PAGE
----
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I want to build an alternating BLINKY (multivibrator circuit) using TRANSISTORS , can you help me?

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Tom1951

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I am new to this forum and this is my first post or question, I would not bother you but I am striking out elsewhere on the web. I did search this site too without success, however the circuit I want is a very common and old circuit I think there’s one here I just can’t find it.

After some informative and appriciated replies I have decided to use transistors only... the 555's are out. So I still need 1 good schematic for this. The ones on the web are energy wasters. These binkys will be left on until the battery dies. My father in law made blinkys for his 5 children in the 60's and all 5 tell me they were never turned off (no switch) and lasted as long as they can remember... I know, you're thinking the same thing I am, "that's impossible". I think he was secretly changing the batteries because he had to use incadescent bulbs and they eat juice! So if you folks don't mind can we have another go at it.

I want to build the young ones a “BLINKY” box. I am having difficulty finding a “Good” circuit schematic on line. I believe the correct name is a multivibrator circuit. I actually would like 1 circuit diagrams using transistors. I want to use 2 LEDS and have the LEDS flash back and forth. I also want to vary the alternating flash rate with pots. The blinky box will be powered by 9 VDC battery and mounted in a small box the children can place next to their beds.

The problem with many of the circuits on line is they are battery eaters. They work alright for a week or 2. Most of them Place resisters across battery terminals (even going thru transistors) this will allow the battery to last only a week or 2. Transistorized blinkys can last an incredibly long time. I built one with a solder type pc board and 555 IC timer, next time I want to use solderless breadboards to verify it works the way I want it to. This is because the flash rate was erratic at best, one side was slow and bright and the other was fast and dim. I want the light to blink symmetrically.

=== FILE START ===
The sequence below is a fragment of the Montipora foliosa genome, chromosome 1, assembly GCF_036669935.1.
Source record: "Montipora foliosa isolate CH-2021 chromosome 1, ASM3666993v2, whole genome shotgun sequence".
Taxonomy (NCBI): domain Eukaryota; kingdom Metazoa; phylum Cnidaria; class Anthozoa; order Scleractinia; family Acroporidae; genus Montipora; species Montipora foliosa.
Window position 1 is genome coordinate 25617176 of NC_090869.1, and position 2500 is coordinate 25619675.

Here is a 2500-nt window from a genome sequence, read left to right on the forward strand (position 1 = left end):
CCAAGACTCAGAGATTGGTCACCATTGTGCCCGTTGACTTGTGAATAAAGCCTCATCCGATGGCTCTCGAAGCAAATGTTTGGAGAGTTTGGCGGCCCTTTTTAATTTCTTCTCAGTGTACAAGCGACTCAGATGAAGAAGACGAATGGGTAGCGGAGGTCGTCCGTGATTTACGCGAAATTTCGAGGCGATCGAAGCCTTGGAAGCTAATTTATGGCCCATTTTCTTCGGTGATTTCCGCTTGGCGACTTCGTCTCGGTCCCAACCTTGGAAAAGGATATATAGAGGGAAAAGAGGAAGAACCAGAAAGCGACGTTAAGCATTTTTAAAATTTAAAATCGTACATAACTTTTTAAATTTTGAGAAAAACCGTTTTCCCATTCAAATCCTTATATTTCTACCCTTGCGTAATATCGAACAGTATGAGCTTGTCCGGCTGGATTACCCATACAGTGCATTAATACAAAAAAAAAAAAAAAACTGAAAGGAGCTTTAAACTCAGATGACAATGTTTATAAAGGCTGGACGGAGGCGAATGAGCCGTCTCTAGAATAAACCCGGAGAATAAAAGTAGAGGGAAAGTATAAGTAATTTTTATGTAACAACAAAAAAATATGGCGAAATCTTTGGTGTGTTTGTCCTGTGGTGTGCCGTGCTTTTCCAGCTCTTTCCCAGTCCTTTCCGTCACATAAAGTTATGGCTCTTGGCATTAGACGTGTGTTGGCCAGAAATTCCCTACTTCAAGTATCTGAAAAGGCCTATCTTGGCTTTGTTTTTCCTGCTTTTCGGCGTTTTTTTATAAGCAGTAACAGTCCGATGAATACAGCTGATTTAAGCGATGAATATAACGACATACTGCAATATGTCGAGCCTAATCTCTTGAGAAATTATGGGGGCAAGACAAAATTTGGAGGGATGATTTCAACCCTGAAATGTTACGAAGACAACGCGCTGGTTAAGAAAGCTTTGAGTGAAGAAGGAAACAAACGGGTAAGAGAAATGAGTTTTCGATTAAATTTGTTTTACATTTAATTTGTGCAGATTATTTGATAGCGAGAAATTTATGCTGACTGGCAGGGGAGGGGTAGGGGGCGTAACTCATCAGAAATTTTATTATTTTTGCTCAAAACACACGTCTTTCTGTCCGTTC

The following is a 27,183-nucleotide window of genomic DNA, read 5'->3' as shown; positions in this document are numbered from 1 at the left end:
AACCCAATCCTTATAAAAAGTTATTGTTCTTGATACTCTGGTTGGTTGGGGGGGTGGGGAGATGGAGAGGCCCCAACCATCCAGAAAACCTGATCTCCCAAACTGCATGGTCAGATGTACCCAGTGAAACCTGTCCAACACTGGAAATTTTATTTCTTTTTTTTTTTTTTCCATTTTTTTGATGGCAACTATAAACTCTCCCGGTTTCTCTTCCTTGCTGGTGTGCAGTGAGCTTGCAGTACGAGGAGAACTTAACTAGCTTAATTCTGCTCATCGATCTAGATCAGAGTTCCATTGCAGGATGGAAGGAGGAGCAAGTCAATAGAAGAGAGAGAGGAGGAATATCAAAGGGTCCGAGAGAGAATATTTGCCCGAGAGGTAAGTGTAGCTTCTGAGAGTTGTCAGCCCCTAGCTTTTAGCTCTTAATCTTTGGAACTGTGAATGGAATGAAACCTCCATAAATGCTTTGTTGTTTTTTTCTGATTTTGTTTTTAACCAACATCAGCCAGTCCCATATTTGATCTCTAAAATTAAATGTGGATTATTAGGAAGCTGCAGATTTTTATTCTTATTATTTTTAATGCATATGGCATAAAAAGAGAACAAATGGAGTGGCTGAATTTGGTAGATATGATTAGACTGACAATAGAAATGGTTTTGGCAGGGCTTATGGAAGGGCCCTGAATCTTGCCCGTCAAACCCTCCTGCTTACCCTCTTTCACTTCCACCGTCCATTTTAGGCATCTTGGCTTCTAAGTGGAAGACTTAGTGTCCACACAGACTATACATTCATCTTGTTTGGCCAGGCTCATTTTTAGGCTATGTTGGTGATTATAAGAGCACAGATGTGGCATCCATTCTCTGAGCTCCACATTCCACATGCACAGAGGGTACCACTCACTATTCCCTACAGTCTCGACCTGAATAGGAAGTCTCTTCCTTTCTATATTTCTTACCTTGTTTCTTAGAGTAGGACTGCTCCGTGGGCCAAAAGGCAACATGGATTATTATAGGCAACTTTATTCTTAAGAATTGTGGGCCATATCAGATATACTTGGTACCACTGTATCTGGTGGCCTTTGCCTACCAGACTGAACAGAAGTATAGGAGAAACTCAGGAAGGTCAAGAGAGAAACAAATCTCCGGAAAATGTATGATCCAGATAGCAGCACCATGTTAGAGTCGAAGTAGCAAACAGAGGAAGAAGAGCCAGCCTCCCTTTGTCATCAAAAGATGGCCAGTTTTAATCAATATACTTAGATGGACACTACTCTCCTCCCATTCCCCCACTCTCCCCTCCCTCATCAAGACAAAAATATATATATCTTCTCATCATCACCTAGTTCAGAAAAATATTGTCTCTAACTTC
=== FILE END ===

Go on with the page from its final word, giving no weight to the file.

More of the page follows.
I would greatly appreciate someone providing me a circuit diagram or a hotlink to one as I described, in advance, Thank You.

Tom
 
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audioguru

Well-Known Member
Most Helpful Member
I have some red blinkers that use two alkaline AA cells that last for 3 months. I do not use a current-hungry 555 instead I use a Cmos gate IC as the oscillator and a Cmos 74HC4017 to drive 10 LEDs, one at a time. Another design uses four AA alkaline cells that last for 3 months and has higher voltage blue and green LEDs.

The key to low current is to blink each LED for only 30ms then a pause before the next LED blinks, and after the LEDs go around and around in a circle a few times there is a couple of seconds pause with no current used before it starts again.
Here is my circuit:
 

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AnalogKid

Well-Known Member
Most Helpful Member
As AG said, off-time = battery life. With a simple 555 circuit and two LEDs, one or the other is on all of the time. So the battery life is less than just having one LED on constantly because the 555 circuit uses some current that doesn't go through either LED. There are several ways around this. One is to look into joule thief circuits. These are extremely efficient LED blinkers designed to use the last ounce of charge in an otherwise useless battery. Another is to have the timing capacitor charge dump into the LED so you get double-duty out of those electrons.

ak
 

audioguru

Well-Known Member
Most Helpful Member
In my LED projects where the battery lasts for 3 months, the LEDs blink and are OFF most of the time. Simply using a multivibrator so that there is always one LED lighted and the continuous current in the ordinary 555 will kill the battery in a short time.
 

schmitt trigger

Well-Known Member
I have some red blinkers that use two alkaline AA cells that last for 3 months. I do not use a current-hungry 555 instead I use a Cmos gate IC as the oscillator and a Cmos 74HC4017 to drive 10 LEDs, one at a time. Another design uses four AA alkaline cells that last for 3 months and has higher voltage blue and green LEDs.

The key to low current is to blink each LED for only 30ms then a pause before the next LED blinks, and after the LEDs go around and around in a circle a few times there is a couple of seconds pause with no current used before it starts again.
Here is my circuit:
Nice use for a discarded CD.